Reboots bastardize beloved animated classics and the loyal fans take the hit

Cartoons and animated movies have been around for generations, providing a pastime for kids on Saturday mornings while also creating unforgettable memories. Companies know this, so in an attempt to draw on nostalgia they remake these animated shows.

What’s unfortunate is that they’re often changed for the worse, taking away from the original style and appeal that brought in their viewers. Not only does this ruin the show’s image, but also turns old audience members away from indulging in their favorite shows.

The new “Scooby-Doo” movie is set for 2020, taking a different animation style and new actors. Personally, I much prefer the original show’s style, as it brings back good times. Remaking it takes away the childhood joy, giving it an almost corporate feel.

Cartoons like “Teen Titans Go” and the relatively new “Ben 10” show are more dated examples of why sometimes it’s best to leave certain things in the past.

I grew up as a kid watching “Ben 10,” so much so that I had all the DVDs for the episodes as well as one or two of the movies. The animation was crisp, the storyline made sense and realistically progressed and there were characters you could really get behind.

The reboot threw all this in the trash, completely resetting the great direction the original had taken. In an attempt to make a new version for a different, younger audience, they changed too many of the key aspects that made it special. While they may have achieved their goal of pleasing new viewers, they ultimately failed, staining a once beautiful show.

“Teen Titans Go” went down a similar path, focusing on a more simplistic, slapstick humour rather than a detailed progression with gripping character development, like the original series provided.

Networks who heavily feature cartoons see the immense initial success of a series, but once that series has run its course, rather than replaying the old series, or just leaving it alone, they change it to market it as something new. Drawing in a new selection of young viewers is hard, so stick to what works, or go down a different path like “Big Mouth.”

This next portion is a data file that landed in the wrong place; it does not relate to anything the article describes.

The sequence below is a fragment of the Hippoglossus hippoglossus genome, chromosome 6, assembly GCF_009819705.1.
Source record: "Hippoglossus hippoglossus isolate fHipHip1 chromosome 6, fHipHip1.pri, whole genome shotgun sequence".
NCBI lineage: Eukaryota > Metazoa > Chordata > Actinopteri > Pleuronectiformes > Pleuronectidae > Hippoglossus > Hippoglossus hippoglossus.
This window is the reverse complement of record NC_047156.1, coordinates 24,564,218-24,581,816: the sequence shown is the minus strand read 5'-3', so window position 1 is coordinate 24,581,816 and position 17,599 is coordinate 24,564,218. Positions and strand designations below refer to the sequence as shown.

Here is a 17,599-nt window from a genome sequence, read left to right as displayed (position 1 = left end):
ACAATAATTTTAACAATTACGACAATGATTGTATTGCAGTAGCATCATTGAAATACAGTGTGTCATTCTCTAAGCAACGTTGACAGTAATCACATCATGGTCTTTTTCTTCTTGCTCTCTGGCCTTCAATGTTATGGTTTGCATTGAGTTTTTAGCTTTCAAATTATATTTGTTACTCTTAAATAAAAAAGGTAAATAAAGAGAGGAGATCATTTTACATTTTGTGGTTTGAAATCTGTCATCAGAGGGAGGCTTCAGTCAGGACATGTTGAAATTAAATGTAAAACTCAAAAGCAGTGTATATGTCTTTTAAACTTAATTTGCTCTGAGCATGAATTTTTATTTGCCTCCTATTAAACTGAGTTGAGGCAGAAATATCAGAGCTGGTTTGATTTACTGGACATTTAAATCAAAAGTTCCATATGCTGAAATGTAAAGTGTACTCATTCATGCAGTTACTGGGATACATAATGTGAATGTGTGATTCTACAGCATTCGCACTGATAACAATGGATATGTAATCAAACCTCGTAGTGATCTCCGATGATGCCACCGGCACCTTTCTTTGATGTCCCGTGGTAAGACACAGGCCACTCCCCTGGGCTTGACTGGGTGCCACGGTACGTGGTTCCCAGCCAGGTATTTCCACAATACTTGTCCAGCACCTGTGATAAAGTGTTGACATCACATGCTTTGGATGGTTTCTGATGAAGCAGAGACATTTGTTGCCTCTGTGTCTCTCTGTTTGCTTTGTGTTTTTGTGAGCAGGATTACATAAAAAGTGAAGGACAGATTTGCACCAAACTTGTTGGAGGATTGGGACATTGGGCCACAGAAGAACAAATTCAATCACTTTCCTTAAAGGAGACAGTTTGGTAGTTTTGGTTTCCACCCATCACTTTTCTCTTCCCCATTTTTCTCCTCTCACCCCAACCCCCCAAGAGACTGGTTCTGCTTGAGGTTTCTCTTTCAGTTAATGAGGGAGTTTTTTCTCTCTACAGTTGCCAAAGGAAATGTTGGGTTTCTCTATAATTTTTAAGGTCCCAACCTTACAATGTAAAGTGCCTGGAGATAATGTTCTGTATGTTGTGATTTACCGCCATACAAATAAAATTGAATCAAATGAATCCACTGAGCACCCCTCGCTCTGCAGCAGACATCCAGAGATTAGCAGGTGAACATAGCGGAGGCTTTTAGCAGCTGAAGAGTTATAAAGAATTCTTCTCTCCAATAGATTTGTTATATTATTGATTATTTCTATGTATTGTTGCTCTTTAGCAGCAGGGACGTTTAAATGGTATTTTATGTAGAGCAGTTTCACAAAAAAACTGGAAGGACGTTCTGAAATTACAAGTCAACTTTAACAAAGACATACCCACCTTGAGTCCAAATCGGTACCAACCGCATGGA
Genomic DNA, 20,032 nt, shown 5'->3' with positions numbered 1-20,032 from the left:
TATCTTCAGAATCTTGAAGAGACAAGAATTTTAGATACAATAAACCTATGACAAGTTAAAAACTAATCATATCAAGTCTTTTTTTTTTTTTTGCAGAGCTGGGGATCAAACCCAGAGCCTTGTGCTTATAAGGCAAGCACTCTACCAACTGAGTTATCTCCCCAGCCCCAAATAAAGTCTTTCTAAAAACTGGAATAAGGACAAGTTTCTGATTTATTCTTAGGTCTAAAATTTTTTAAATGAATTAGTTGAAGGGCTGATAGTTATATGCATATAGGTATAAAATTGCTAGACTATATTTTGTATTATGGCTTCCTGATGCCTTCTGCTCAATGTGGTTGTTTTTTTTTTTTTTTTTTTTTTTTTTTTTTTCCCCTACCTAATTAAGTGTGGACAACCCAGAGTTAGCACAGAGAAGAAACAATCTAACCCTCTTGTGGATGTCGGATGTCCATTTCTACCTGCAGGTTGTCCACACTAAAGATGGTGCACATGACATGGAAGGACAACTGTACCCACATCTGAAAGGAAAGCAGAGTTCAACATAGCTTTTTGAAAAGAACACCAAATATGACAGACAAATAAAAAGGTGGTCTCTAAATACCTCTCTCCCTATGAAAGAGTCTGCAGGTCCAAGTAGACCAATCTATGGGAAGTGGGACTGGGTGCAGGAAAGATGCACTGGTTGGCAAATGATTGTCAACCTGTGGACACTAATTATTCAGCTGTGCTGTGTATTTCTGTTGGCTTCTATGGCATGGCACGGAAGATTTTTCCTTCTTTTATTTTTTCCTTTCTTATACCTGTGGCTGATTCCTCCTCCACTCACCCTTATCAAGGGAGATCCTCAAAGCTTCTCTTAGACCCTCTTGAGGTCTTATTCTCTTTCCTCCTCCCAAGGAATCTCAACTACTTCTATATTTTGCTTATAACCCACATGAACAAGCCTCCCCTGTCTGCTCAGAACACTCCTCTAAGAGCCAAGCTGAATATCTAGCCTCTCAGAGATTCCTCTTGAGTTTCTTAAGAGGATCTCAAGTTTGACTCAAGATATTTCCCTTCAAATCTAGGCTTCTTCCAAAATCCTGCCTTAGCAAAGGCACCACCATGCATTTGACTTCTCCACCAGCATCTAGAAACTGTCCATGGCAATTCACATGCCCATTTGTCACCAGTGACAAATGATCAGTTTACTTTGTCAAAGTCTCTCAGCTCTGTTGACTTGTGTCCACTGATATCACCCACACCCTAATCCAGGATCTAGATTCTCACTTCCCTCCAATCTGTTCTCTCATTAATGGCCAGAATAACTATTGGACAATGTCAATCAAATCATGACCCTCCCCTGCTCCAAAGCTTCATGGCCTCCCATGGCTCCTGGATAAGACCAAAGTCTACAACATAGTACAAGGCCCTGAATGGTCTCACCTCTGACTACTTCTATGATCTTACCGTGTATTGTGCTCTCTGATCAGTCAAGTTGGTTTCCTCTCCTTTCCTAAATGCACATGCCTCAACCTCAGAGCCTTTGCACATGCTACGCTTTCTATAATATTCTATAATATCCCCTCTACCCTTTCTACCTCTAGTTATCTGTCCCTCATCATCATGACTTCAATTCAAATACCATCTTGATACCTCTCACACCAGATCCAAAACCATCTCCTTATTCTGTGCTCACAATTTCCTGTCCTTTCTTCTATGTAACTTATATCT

Kids of today might watch these new remakes, and some may prefer them, but at the end of the day they fail in the eyes of more loyal fans.

In an ideal world, cartoons could be properly remade, leaving enough of the old aspects for returning viewers while adding exciting elements for the new youth picking up their memorable cartoon.

“Spongebob Squarepants” does a fairly good job at this, even after two decades of airing. They kept the loveable personality of Spongebob, as well as the overall theme, but they dumbed down the humour and the characters, which pleases both sides. So by compromising, a smooth transition from old to new could let cartoons and other animated films keep their prestige, preventing any tarnishing from sad attempts to make a quick buck.

With all that being said, it’s still a good thing for today’s cartoon and animated series lovers to be able to experience the past, but too much can be overwhelming. Dragging a show along for money isn’t right. But, working to incorporate everyone’s interest as best as possible, while maintaining core values to keep some familiarity, is a great way to bridge the gap between young and old.